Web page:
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Title: Global coagulation assays in healthy controls: are there compensatory mechanisms within the coagulation system?
Austin Authors: Lim, Hui Yin;Lui, Brandon;Tacey, Mark A ;Selan, Carly;Donnan, Geoffrey A ;Burrell, Louise M ;Nandurkar, Harshal;Ho, Prahlad
Affiliation: Department of Medicine and Radiology, University of Melbourne, Parkville, VIC, Australia
Medicine (University of Melbourne)
The Melbourne Brain Centre, Royal Melbourne Hospital, University of Melbourne, Parkville, VIC, Australia
The Northern Hospital, Epping, VIC, Australia
Department of Haematology, Northern Hospital, 185 Cooper St, Epping, VIC, 3076, Australia
Australian Centre for Blood Diseases, Monash University, Melbourne, VIC, Australia
Department of Medicine, Northern Health, University of Melbourne, Heidelberg, VIC, Australia
Issue Date: 24-Feb-2021
Date: 2021
Publication information: Journal of Thrombosis and Thrombolysis 2021; 52(2): 610-619
Abstract: Global coagulation assays (GCAs) may provide a more comprehensive individual hemostatic profiling. We aim to evaluate GCAs (thromboelastography, thrombin generation) in healthy controls, and correlate results with age, gender, lipid status, tissue factor pathway inhibitor (TFPI) and P-selectin. Blood samples were collected from healthy controls (> 18 years of age) not taking anticoagulation or antiplatelet agents and without known cardiovascular disease. Thromboelastography (TEG) was performed on citrated whole blood while calibrated automated thrombogram (CAT), P-selectin (endothelial marker) and TFPI (principle inhibitor of tissue factor-initiated coagulation) were performed on platelet-poor plasma. 153 healthy controls (mean age 42 years, 98 females (64%)) were recruited. Female controls demonstrated more hypercoagulable TEG and CAT parameters while those over 50 years of age demonstrated more hypercoagulable TEG parameters despite comparable thrombin generation. Paradoxically, individuals with "flattened" thrombin curves (lower velocity index (rate of thrombin generation) despite preserved endogenous thrombin potential (amount of thrombin)) were more likely to be male (49% vs 20%, p = 0.003) with increased low-density lipoprotein cholesterol (3.3 vs 2.6 mmol/L, p = 0.003), P-selectin (54.2 vs 47.3 ng/mL, p = 0.038) and TFPI (18.7 vs 8.6 ng/ml, p = 0.001). In addition to reduced velocity index and thrombin peak, controls in the highest TFPI tertile also demonstrated a poorer lipid profile. GCAs can detect subtle changes of the hemostatic profile. Interestingly, reduced thrombin generation was paradoxically associated with increased cardiovascular risk factors, possibly attributable to increased TFPI. This finding may suggest compensation by the coagulation system in response to endothelial activation and represent a biomarker for early cardiovascular disease. A larger prospective study evaluating these assays in the cardiovascular disease population is ongoing.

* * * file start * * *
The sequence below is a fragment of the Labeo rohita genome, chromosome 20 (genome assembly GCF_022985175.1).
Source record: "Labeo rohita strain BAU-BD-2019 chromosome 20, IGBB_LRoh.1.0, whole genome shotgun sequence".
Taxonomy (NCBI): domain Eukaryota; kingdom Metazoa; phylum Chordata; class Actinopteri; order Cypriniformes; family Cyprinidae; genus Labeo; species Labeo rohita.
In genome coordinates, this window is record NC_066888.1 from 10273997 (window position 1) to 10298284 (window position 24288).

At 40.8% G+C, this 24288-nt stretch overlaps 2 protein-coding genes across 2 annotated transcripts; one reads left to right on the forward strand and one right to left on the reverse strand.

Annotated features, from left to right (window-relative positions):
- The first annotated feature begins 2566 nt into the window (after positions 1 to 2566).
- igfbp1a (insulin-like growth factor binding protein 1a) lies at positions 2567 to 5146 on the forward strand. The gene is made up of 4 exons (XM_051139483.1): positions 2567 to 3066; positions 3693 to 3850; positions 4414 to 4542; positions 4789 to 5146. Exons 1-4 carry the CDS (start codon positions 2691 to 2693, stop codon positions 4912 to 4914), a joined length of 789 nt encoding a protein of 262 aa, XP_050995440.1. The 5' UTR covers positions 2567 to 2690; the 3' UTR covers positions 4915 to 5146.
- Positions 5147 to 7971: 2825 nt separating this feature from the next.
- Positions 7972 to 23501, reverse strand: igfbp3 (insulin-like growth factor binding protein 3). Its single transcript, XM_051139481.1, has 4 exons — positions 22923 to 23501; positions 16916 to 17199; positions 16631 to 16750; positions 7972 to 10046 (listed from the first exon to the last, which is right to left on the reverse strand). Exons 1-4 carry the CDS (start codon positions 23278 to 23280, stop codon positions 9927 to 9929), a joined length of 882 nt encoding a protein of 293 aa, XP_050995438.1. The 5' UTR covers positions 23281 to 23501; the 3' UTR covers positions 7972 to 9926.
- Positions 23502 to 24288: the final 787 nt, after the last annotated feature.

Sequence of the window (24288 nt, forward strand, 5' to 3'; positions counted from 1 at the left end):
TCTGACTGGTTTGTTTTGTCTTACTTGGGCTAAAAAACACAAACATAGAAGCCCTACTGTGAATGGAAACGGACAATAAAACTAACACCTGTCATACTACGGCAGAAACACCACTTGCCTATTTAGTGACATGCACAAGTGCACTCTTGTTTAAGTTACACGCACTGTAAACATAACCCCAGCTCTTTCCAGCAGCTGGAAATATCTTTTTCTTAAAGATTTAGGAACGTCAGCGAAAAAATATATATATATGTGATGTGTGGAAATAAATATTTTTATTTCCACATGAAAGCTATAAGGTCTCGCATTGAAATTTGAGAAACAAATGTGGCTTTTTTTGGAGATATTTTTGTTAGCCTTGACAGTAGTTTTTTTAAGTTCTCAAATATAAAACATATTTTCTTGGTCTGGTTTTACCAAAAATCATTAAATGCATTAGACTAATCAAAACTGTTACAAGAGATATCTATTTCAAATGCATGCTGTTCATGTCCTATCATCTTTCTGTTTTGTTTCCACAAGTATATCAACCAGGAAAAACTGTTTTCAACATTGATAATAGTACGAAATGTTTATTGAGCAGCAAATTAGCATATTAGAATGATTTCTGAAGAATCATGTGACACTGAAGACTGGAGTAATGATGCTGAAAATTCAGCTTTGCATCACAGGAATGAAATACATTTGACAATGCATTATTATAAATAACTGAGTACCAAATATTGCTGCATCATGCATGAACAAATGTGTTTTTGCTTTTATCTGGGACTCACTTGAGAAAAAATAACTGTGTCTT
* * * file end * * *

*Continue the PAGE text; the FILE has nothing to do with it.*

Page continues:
DOI: 10.1007/s11239-021-02400-y
ORCID: 0000-0003-2455-3155
Journal: Journal of Thrombosis and Thrombolysis
PubMed URL: 33625645
Type: Journal Article
Subjects: Blood coagulation tests
Cardiovascular disease
Tissue factor pathway inhibitor
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